Germany’s identity crisis
We are the people, too

Within two years, the rise of the AfD has caused a backlash in German discourse that Angela Merkel, fearing the loss of conservative voters to the right, has proved incapable of quelling. As the new German parliament reconvenes, it remains to be seen whose votes are worth more, writes Jagoda Marinic

On the day of the German general election, Alexander Gauland, a newly elected member of the parliament and leading politician of the far-right AfD (Alternative for Germany), used his thirty seconds on public television to yell into the microphone: ″We will take back our country and our land.″

There has been much talk about the so-called ″Wutburger″, the angry Germans, in the last two years. German angst has spawned German anger. Angst seems to be an emotion that for Germans justifies all sorts of misbehaviour.

Ever since the AfD showed up on the political scene they′ve been talking about taking back ″their country″. Very little has been said about those they want to take this country back from. German public discourse on immigration has always lagged behind German reality. Yet the country is much more diverse than its political representatives suggest.

This time, the Christian Democratic Party (CDU), the traditional conservative party, brought a mere 2.6 percent of politicians with a non-German background into parliament. Even the AfD fielded three times as many. However, what both these numbers do show, is that while German cities have become visibly diverse – one in four has a migration background – politically this group remains marginalised, to put it mildly.

Limited political clout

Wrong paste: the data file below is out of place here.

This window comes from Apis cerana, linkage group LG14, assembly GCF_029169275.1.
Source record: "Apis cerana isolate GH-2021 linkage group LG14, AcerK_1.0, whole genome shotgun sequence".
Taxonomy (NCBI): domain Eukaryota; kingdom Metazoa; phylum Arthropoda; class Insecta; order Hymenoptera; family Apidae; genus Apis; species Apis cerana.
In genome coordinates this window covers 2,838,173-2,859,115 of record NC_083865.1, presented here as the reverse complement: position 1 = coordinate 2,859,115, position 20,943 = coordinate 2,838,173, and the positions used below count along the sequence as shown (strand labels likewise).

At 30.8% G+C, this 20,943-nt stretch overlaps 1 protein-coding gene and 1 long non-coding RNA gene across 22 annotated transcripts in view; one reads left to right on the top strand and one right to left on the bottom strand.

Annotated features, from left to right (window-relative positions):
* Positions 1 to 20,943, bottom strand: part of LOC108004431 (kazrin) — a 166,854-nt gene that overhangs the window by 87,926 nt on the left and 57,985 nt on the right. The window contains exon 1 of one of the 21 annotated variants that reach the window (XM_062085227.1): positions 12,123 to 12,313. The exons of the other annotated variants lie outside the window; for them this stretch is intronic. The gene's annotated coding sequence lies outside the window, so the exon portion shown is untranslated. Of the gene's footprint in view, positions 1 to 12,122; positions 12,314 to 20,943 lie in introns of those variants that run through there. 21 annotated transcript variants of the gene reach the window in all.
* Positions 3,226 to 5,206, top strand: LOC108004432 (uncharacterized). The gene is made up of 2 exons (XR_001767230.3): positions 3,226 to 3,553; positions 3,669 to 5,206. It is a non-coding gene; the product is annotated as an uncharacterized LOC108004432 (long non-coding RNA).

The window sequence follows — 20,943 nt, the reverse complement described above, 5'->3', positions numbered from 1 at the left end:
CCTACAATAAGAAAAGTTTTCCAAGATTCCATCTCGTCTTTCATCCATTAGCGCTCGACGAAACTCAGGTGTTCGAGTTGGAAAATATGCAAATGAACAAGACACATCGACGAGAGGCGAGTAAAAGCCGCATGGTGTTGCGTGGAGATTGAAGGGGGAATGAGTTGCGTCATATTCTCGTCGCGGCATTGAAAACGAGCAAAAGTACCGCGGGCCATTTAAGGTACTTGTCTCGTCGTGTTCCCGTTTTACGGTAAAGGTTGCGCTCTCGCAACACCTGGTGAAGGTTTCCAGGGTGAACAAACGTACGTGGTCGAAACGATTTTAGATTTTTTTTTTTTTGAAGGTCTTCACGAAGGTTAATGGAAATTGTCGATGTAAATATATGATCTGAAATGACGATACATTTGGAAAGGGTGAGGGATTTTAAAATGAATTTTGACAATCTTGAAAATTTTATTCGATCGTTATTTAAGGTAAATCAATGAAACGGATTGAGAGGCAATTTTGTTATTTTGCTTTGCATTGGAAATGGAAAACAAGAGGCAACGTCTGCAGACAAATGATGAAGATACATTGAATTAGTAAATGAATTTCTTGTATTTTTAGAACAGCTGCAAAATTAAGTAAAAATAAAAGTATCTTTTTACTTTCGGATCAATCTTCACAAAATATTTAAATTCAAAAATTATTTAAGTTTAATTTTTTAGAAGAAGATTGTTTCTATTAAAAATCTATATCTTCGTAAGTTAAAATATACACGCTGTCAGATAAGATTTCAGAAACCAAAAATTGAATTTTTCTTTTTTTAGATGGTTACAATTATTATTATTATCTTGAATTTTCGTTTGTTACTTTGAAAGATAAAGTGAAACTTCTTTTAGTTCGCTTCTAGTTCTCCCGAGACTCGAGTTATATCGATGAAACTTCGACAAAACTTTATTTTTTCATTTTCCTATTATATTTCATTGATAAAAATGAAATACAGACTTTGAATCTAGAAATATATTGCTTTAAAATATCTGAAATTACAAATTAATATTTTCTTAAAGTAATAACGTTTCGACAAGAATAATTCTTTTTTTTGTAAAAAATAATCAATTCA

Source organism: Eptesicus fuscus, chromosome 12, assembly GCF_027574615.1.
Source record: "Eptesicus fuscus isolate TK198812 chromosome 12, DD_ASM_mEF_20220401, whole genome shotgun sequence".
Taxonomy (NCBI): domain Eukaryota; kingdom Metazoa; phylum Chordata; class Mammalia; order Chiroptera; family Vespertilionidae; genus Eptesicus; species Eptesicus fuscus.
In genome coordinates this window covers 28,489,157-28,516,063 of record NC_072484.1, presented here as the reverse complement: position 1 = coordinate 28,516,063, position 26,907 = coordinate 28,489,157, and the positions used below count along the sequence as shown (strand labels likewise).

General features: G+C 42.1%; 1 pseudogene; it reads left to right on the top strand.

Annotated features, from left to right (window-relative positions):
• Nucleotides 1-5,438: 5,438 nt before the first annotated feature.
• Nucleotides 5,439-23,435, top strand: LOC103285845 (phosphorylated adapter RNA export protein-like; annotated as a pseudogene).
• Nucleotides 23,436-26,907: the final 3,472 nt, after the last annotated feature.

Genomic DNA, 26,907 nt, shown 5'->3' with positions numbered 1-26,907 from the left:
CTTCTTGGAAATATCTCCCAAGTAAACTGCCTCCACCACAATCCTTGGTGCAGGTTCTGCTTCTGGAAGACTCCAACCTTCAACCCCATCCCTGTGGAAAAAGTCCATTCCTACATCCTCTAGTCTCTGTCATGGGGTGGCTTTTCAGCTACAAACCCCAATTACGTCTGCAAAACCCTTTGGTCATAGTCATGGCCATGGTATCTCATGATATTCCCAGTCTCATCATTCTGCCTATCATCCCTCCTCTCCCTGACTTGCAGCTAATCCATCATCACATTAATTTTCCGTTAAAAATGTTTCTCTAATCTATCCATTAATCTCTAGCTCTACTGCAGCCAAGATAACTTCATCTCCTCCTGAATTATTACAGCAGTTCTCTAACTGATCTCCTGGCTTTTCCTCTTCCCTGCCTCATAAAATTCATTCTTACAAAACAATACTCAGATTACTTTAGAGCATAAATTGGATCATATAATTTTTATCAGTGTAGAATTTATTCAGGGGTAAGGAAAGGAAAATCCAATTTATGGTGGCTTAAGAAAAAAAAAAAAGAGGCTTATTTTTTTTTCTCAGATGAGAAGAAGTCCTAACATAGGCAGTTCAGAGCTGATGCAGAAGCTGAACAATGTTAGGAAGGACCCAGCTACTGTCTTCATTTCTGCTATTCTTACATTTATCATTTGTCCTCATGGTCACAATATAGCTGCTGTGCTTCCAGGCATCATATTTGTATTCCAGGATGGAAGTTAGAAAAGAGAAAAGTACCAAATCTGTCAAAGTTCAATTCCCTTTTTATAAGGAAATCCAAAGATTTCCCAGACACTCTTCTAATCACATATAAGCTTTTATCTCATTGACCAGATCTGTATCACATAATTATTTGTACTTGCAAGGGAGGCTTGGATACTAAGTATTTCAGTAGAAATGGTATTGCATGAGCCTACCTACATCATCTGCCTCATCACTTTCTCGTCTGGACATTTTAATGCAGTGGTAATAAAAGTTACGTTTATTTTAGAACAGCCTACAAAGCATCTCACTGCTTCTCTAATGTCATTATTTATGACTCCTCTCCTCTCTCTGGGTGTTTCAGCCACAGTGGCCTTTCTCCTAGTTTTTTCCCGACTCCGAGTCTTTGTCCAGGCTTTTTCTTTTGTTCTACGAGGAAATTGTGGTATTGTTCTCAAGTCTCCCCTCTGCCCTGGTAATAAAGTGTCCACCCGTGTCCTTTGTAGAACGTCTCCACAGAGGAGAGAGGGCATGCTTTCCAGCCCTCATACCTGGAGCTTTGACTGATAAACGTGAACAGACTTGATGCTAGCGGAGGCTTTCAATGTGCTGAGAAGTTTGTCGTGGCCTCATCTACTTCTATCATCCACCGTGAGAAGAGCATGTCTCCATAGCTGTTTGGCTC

Decades ago, when the first guest workers arrived, steps were taken to ensure that immigrants were not granted citizenship. These days, by contrast, almost half of the twenty million with a migration background hold a German passport.

Turkish guest workers in a Cologne car factory, 1964 (photo: picture-alliance/CPA Media Co. Ltd)
Half a century ago the German state was driven by the assumption that the migrants would place the emphasis on the first part of the term "guest workers" and return home after providing their labour. Yet as the author Max Frisch observed in 1965, ″We called for labour and what came were people″

Yet, surprisingly, their political clout remains limited. Both politicians and the general public are stuck in a rut, preferring to talk about immigrants and what they want to offer to them, rather than engaging with minority representatives and their demands. The latter, for their part, remain relatively disorganised as a group, as a result failing to take sufficient advantage of the democratic structures available to foster their interests.

It has become a staple of the German media: old white men discussing immigrants on talk shows. Alexander Gauland is one of them. Instead of making it clear to him that he had crossed a red line on election night, he was invited onto the panel of the most popular talk shows in Germany for the 27th anniversary of German unity – to talk about national identity. Once again, no minority voice was invited to represent the perspective of those Gauland talks about.

Nor has Germany's public media made any concerted attempt to disqualify the new extremists. On the contrary: the right-wing party succeeded in blackmailing large sections of the German media into disproportionate coverage, contributing strongly to the normalisation of extremist positions that would have been unacceptable two years ago. At the same time the voices of immigrants and their descendants were overlooked.

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